The solution for all these issues is unintuitive – wait until the final stages of the transaction to decide where employees go. Although seemingly unfair to the employees, delaying this decision will keep the employees honest to not side with one group or the other, and a lot of the political and morale issues can be avoided. The focus is then shifted away from cherry-picking talent to committing a certain level of resources to the deal, and the details of who is red or blue can be worked out in the penultimate phases.
Prepare to Maximize the Value of a Carve-Out Transaction
Carve outs present immense opportunities for the parties involved. For sellers, value can be extracted from a business unit, allowing the enterprise to focus and invest resources on its current and core businesses. For buyers, the barrier to entry is decreased, and the buyer is able to purchase a more focused business, rather than the bundling of non-producing assets that can come with a wholesale transaction. With measured preparation and use of this M&A instrument, value can be maximized and risks can be minimized.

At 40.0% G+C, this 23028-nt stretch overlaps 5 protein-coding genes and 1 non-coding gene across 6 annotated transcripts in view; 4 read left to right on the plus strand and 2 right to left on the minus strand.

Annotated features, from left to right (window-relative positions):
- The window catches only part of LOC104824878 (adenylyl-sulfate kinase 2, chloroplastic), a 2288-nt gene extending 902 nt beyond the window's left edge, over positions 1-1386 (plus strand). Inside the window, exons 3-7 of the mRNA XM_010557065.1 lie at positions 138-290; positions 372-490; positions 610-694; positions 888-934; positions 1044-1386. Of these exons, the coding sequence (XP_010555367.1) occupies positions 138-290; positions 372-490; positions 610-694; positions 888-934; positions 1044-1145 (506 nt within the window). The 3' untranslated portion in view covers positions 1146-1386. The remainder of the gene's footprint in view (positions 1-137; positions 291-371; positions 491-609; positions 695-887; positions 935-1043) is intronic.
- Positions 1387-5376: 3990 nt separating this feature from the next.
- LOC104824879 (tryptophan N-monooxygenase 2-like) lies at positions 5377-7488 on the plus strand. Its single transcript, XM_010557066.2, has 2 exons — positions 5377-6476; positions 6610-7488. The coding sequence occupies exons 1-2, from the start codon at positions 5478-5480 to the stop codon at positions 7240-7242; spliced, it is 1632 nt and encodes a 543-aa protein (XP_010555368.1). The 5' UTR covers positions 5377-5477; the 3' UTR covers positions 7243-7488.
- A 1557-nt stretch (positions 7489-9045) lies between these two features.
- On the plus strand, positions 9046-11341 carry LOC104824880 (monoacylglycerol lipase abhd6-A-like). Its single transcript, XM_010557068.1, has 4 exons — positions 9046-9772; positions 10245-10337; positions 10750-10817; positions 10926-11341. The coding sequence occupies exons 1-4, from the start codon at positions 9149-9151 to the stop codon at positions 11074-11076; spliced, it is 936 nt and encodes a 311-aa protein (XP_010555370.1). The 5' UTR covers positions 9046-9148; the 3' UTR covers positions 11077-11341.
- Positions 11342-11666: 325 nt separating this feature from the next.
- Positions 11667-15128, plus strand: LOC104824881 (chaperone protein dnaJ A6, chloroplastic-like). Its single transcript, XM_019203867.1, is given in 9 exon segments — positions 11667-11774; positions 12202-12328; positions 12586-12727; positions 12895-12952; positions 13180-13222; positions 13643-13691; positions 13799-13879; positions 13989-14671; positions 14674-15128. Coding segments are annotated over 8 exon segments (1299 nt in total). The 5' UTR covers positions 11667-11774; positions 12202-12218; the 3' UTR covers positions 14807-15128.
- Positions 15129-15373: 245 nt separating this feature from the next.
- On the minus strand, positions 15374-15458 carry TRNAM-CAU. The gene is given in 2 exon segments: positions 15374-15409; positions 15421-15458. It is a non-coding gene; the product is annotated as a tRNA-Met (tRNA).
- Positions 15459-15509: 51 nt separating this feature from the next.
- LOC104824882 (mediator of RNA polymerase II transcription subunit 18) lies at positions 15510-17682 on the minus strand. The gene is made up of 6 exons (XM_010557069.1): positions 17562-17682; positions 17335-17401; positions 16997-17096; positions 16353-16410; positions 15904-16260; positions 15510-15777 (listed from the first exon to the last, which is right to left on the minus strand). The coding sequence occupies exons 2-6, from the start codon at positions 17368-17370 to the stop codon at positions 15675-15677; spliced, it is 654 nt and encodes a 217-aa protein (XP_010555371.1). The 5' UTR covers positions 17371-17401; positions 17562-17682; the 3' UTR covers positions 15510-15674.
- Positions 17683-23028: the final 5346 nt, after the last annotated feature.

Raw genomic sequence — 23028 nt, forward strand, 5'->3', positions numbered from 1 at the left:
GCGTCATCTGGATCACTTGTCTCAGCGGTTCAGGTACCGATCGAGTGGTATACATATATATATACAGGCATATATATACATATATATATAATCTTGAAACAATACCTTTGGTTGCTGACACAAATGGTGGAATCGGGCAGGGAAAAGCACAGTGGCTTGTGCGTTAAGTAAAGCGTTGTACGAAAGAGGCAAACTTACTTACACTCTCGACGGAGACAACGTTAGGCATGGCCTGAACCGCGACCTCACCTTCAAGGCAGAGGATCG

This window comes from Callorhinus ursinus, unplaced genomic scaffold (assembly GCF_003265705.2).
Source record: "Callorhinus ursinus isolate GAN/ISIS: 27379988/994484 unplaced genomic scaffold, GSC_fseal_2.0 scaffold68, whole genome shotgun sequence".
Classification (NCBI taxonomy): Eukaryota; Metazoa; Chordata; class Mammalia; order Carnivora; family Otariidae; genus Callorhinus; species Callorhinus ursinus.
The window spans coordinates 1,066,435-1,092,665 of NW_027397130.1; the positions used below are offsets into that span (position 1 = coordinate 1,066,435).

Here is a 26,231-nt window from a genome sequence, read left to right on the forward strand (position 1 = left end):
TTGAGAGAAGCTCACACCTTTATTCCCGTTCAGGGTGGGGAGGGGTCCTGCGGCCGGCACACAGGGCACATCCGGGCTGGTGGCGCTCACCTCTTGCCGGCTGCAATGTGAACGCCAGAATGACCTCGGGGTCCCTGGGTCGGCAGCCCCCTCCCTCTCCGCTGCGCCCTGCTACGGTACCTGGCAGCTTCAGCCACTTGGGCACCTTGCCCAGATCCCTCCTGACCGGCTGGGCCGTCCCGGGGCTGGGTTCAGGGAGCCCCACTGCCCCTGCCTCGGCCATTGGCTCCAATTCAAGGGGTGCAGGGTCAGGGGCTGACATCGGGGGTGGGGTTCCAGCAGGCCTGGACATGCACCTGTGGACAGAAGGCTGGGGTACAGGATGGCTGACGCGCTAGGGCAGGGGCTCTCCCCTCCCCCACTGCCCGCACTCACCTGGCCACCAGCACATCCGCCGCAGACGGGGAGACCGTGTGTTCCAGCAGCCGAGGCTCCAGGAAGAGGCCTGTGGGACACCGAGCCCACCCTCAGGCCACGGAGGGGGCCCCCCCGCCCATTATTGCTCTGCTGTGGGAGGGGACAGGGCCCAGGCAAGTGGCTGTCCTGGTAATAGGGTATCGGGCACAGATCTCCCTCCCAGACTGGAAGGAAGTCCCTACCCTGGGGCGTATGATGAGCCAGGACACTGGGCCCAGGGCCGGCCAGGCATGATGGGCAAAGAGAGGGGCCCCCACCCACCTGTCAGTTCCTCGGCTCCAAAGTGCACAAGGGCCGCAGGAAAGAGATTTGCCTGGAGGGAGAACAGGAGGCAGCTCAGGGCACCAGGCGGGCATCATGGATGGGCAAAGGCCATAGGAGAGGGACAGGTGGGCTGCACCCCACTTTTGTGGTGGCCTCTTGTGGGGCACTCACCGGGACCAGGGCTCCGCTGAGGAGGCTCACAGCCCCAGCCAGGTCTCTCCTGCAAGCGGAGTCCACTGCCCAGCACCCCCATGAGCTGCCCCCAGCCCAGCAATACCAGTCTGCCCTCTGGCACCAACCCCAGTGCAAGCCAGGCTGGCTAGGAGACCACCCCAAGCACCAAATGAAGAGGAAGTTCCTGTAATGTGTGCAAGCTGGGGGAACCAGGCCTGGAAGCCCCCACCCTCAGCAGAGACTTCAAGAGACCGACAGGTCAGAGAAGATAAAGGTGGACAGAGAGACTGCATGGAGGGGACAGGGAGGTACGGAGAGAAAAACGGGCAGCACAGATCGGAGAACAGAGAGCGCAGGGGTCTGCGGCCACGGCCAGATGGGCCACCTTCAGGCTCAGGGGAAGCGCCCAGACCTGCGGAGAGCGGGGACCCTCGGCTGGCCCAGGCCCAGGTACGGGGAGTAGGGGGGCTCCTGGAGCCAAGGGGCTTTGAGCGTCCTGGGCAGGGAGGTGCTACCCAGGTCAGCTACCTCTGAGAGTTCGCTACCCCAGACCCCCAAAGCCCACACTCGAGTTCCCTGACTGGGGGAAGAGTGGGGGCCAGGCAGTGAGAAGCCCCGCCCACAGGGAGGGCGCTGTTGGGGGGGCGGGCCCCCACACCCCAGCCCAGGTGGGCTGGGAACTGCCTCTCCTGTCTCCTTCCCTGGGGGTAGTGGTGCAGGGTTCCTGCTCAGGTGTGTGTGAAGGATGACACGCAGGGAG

If you need M&A consulting and due diligence support, 8020 Consulting can help. We have a growing team of accounting and finance experts who can support strategic goals and provide supplemental, dedicated resources to in-house teams.
About the Author
Aniv brings a dozen years of finance and accounting experience across the entertainment, manufacturing and e-commerce industries. His areas of expertise include strategic planning, restructuring, buy-side and sell-side M&A, operational finance, corporate finance, financial modeling, capital and liquidity management, planning/budgeting, consolidations and financial system implementations. Prior to joining 8020 Consulting, Aniv most recently was the Director of Finance at Deluxe Entertainment. Aniv served as the Head of Finance for their Cinema division, overseeing full P&L responsibility, and managed the supporting finance team in the United States, Europe and Asia. He then moved into a Corporate Finance role, where he facilitated a companywide bankruptcy, restructuring and divestiture to a private equity group. Prior to his role at Deluxe, Aniv worked at Pictage, a venture-backed startup, where he established and grew the FP&A and accounting functions. Aniv holds a B.S. in Economics from UCLA.
Categorized in: M&A Due Diligence & Transactions